BRASÍLIA – US President Barack Obama has promised answers by Wednesday to allegations of US spying on Brazil’s President Dilma Rousseff, her government said Friday.
Obama made the commitment to Rousseff, who met with the US president on Thursday on the sidelines of a G20 meeting in Russia, the Brazilian presidency said in a statement.
“According to Dilma, Obama assumed direct and personal responsibility for the investigation of the allegations of espionage,” it said.
Brazilian Foreign Minister Luiz Alberto Figueiredo is to meet next Wednesday with US National Security Adviser Susan Rice to discuss the matter, it said.
Rousseff also said at a news conference after the G20 summit that she will propose at the United Nations new rules concerning invasion of privacy.
Brazil and Mexico were angered by disclosures this week by US journalist Glenn Greenwald that the US National Security Agency had spied electronically on Rousseff and Mexican President Enrique Pena Nieto.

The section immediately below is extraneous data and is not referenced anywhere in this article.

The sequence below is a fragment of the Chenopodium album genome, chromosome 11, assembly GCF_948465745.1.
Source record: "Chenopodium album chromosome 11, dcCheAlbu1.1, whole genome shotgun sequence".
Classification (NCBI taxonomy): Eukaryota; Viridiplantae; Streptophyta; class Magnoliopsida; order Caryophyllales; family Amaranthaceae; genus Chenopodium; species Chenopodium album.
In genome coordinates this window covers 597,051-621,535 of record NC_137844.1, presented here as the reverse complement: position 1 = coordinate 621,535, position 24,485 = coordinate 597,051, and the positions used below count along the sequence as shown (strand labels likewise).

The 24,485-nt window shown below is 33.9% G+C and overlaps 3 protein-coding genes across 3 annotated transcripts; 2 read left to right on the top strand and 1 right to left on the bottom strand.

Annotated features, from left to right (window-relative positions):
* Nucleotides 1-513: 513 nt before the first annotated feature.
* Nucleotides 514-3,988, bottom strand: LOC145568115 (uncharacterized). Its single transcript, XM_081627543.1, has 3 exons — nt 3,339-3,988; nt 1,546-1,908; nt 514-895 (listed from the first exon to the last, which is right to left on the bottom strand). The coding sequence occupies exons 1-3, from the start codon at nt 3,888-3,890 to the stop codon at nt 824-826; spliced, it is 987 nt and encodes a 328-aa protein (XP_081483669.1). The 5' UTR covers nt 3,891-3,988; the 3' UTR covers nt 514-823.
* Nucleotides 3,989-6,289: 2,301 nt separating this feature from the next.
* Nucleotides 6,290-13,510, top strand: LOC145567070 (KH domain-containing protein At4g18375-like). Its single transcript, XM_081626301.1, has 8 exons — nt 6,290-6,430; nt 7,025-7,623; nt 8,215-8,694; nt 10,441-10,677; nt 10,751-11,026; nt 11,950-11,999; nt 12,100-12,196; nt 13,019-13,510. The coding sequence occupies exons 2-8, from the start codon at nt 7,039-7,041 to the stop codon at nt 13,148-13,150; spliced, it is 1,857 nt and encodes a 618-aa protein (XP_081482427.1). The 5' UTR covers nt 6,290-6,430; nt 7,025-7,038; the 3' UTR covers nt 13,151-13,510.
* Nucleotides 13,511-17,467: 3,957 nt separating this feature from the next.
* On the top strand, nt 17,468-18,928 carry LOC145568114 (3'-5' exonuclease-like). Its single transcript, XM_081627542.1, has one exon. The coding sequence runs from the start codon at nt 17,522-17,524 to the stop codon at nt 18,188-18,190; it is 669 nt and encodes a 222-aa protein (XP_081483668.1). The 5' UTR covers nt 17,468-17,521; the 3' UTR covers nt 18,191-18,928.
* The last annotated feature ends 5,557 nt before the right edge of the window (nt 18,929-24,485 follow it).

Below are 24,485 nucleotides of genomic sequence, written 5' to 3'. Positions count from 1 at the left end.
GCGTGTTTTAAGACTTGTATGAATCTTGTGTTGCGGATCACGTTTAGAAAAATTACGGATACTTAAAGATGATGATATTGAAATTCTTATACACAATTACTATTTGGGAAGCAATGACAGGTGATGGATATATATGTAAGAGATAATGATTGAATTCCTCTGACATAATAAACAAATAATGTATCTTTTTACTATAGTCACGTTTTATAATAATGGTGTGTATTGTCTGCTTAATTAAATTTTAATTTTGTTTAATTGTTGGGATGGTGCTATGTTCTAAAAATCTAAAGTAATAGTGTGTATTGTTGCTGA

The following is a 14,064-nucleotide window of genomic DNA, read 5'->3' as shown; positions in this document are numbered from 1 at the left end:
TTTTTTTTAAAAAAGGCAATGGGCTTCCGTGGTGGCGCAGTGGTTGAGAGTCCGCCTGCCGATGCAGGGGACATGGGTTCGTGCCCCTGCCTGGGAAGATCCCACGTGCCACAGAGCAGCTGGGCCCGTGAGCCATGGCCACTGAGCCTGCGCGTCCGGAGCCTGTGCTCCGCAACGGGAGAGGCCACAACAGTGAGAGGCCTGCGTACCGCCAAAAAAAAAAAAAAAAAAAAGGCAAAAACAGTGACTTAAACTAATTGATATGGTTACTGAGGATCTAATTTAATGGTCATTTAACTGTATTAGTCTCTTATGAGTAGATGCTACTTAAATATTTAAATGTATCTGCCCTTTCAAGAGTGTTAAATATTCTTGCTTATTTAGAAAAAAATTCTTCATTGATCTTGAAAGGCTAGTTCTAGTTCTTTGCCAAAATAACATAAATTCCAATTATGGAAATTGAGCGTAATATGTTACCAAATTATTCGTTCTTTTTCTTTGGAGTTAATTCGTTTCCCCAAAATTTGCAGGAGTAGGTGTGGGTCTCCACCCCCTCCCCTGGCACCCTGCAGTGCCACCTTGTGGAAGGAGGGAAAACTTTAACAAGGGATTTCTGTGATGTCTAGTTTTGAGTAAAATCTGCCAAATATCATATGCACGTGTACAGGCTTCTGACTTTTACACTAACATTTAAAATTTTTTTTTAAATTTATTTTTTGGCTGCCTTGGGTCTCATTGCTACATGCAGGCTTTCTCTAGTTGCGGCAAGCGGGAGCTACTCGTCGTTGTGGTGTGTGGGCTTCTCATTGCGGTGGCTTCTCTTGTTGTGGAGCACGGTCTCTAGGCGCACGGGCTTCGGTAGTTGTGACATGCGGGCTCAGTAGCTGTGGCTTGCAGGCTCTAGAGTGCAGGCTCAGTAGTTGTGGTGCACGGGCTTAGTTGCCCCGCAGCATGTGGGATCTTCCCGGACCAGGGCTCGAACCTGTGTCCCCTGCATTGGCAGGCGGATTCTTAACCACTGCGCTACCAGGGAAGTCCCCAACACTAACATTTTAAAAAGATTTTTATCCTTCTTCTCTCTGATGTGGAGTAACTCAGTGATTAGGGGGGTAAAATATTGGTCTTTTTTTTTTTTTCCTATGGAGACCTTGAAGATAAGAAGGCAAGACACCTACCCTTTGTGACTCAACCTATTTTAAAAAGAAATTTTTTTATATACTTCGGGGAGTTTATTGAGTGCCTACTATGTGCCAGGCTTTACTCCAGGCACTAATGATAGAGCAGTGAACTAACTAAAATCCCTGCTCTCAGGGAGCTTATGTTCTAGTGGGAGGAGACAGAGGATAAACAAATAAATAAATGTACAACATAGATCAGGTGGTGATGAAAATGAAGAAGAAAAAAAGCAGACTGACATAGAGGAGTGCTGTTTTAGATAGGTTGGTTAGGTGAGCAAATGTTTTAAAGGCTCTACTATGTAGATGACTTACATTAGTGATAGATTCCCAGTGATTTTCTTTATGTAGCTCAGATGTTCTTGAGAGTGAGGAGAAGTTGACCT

Moving to defuse a growing crisis, US officials said Obama would address the concerns of the two Latin American leaders.
Rousseff had halted preparations for an October 23 state visit to Washington, while Pena Nieto had stressed in telephone call with Obama that the allegations needed to be investigated and any wrongdoing punished.
Greenwald, who is based in Rio de Janeiro, reported Sunday that the NSA was using a program to access all Internet content Rousseff visited online.
He told Globo television that the NSA was trying to better understand Rousseff’s methods of communication and interlocutors.
The NSA program allegedly allowed agents to access the entire communications network of the president and her staff, including telephone, Internet and social network exchanges.
Greenwald also said some of Pena Nieto’s email, phone calls and text messages were intercepted, including communications in which he discussed potential cabinet members before he was elected in July 2012.
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